In 1880, the final fasteners and sleepers on the Valley Railway were tightened into place. It wouldn’t be long before a billowing cloud of steam announced the arrival of the first train running through the Cuyahoga Valley, a territory that had served as a passageway for foot traffic for thousands of years. Over the next century, the railway contributed to the growth of commerce between Akron and Cleveland, changing ownership multiple times, and transforming from a freight train, into a passenger train, back to a freight train, and finally into a UFO.
Now celebrating its 41st year of passenger-rail service, the Cuyahoga Valley Scenic Railroad transports sightseers over the historic rails through 33,000 acres of land owned by the National Park Service. With a year-round roster of trips, including wine- and beer-tasting excursions, passengers can set forth on morning, afternoon, and evening journeys that sweep past meadowlands, pinery, and rivers and give glimpses of native wildlife, such as fox, deer, bobcat mascots, and owls.
During the days of antiquity, artisans often recorded major cultural and historical events on the sides of their intricate pots. Although books and computers took over most of the archiving duties, the practice of painting ceramics as a means of commemoration continues today. At Kiln Pottery, shelves of uncolored pieces await the inspiration of local artists and artists-to-be. After grabbing the necessary supplies, guests add their touch to one of the hundreds of available pieces, including platters, mugs, and bowls. Those interested in building their own creations can opt for a class in hand building clay or pottery wheel throwing. A series of workshops focuses on specific projects, such as fusing glass night-lights, weaving clay baskets, or exploring where ceramic babies come from. Sessions are open to kids and adults, and can be reserved for groups or parties.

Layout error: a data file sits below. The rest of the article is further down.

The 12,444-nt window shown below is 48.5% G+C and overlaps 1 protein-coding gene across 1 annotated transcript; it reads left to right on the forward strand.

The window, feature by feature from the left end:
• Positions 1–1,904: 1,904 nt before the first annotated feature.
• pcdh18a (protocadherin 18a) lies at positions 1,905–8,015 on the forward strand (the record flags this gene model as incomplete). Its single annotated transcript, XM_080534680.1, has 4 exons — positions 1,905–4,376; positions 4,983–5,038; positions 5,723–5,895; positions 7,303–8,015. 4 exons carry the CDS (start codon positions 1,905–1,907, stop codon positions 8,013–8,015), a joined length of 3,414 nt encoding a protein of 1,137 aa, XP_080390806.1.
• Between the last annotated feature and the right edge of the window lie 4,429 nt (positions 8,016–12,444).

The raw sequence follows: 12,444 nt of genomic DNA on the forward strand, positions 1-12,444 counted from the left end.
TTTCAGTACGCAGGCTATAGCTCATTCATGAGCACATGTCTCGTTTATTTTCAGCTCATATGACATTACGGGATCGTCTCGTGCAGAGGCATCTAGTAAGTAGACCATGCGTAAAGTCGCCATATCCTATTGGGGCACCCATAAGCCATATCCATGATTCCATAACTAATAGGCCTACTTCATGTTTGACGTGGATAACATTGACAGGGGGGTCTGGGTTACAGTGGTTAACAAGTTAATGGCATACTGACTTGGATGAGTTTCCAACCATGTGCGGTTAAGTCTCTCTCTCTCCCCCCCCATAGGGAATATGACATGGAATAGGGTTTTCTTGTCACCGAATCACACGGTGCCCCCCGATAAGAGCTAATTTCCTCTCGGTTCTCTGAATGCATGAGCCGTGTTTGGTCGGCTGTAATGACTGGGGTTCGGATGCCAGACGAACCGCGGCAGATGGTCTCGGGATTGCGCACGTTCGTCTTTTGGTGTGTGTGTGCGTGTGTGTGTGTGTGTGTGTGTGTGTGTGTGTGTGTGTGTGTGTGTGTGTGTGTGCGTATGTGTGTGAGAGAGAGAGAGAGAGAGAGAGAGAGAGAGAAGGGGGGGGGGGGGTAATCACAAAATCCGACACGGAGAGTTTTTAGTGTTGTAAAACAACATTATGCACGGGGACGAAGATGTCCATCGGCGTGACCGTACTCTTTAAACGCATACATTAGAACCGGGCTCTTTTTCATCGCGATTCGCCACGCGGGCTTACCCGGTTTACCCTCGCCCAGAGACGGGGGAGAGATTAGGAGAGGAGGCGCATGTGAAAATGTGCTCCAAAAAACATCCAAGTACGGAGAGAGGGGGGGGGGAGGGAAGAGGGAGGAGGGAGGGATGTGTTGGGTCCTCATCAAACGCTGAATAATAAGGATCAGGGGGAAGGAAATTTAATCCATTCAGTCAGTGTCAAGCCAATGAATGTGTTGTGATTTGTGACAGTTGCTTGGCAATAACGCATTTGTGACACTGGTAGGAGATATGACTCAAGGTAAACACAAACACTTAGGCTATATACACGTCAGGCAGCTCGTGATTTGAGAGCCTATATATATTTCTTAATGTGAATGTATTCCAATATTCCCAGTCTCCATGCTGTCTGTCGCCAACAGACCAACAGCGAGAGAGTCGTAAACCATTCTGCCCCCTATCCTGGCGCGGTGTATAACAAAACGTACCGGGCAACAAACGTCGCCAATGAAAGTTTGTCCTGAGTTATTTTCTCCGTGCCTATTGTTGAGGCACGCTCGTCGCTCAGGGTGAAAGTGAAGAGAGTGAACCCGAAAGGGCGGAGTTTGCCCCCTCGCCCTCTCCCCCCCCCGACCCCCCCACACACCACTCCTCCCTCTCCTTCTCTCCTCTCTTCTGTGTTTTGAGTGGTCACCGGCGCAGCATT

Purely American specializes in organically blended mixes for soups, salt-free slow-cooker kits, all-natural sauces and marinades, and gourmet handcrafted Virginia peanuts. Customers looking to stock their pantries for the winter can peruse the hearty organic selections from the Farmstand Soup Co., with a variety of chilis, stews, and bean soups ($6.25 each), or find chowders and pork-chop blends among Slow Cooker Gourmet ($5.50 each). For artisanal-recipe leanings, douse taste buds with Peter's Sauces ($7–$7.50) or grab a trunk full of Gourmet Virginia Peanuts ($7–$8), with flavors such as lightly salted, spicy crabbin', texas mesquite, and moon landing.
At Austin's Wood Fire Grill, hand-carved hunks of filet mignon and swordfish sizzle over wood-fueled flames, soaking up a smoky aroma. The restaurant’s refusal to use gas or the pages of paperback romance novels reflects a commitment to traditional, down-home cooking. This commitment also surfaces in their made-from-scratch breads, pan gravy sauce, and cognac cream sauce.